The search for the perfect app can easily become overwhelming. I have to admit, I feel inept as a therapist if I don’t have the latest and greatest program on my iPad. I’ll see another therapist working on something with a client and say, “Hey, what’s that app? Why don’t I know about that?”
However, there have definitely been a few front runners in the OT world. One of those just happens to be the Handwriting Without Tears “Wet-Dry-Try” app.
Just to review: Handwriting without Tears is a handwriting program I use frequently in the clinic. (To brush up on the different handwriting programs, check out this post: The Handwriting Debate: Which Program is Best?)
As I’ve mentioned before, I really like the Handwriting Without Tears program not only because of its effective verbal instructions and letter groupings, but because of the many different modalities or multisensory activities that you can use to teach the letters.
One of those activities is called the “wet-dry-try” slate board. The child uses a small chalkboard to write a letter in chalk, erase it along the same lines with a wet sponge, dry it with a paper towel, and then write it all over again:
This process does a few things:
– Reinforces letter formation sequence due to the fact that the child is going through the motions several times to erase, dry, and then copy each letter.
– Provides strong visual cues, because even when you erase and dry the letter, you still see the faint outline on the chalkboard.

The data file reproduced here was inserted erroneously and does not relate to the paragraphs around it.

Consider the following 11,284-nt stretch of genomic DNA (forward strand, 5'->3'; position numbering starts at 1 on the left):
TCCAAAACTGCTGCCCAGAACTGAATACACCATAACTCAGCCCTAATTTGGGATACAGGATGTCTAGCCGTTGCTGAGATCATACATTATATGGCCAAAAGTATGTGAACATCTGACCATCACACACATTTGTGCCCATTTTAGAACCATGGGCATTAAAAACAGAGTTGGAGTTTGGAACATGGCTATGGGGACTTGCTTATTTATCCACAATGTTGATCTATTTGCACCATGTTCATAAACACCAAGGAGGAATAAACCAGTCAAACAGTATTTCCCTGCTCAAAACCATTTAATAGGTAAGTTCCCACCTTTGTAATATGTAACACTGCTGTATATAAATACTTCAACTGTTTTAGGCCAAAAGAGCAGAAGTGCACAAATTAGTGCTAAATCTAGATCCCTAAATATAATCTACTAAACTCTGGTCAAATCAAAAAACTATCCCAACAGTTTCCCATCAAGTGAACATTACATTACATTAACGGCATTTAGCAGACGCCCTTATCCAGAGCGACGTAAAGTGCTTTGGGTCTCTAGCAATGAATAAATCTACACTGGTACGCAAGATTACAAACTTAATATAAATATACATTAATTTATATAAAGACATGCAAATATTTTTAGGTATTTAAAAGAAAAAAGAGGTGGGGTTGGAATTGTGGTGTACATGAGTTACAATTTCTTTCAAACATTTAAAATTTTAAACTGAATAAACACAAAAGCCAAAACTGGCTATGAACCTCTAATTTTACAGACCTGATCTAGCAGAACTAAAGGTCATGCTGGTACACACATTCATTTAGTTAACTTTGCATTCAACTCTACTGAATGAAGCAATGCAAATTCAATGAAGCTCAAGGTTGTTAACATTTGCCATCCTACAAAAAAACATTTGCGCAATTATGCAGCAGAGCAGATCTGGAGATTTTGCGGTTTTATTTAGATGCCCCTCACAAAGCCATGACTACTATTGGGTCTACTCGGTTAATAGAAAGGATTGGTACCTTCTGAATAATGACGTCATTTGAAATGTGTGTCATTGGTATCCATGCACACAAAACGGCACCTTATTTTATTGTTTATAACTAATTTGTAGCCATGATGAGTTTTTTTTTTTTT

– Gives kids a ton of confidence because they feel as if they are making the letter by themselves, even though they can still see the outline on the board.
-Using a short piece of chalk, small sponge, and small piece of paper towel all promote a tripod grasp without the child even realizing it.
In the digital age that we live in, Handwriting Without Tears decided they would turn this activity into an “app”, so that it could be replicated on a tablet device. When I first heard of this idea, I was SO excited. There are many writing apps that use Handwriting Without Tears letter formations, but to have the real deal? Shut up and take my money!
Ok, wait, let me admit, the $4.99 price tag was annoying for someone like me that loves free apps. When I pull up an app on iTunes and it doesn’t say “free” next to it, I pout like a little kid. What?! $0.99 for an app? Whoa, $2.99? How dare you, evil companies?! Ok, ok, so it’s not that bad. I downloaded it and tried it out immediately with some of my clients.
When you select a letter to practice, some sweet old lady voice instructs you in the letter formation as a demonstration.
Then she has you erase the letter with the small sponge.
Then you dry the letter with the little towel.
Then it’s the child’s turn to write the letter. (Note that you can still see the letter outline, just like if you were using a real chalkboard.)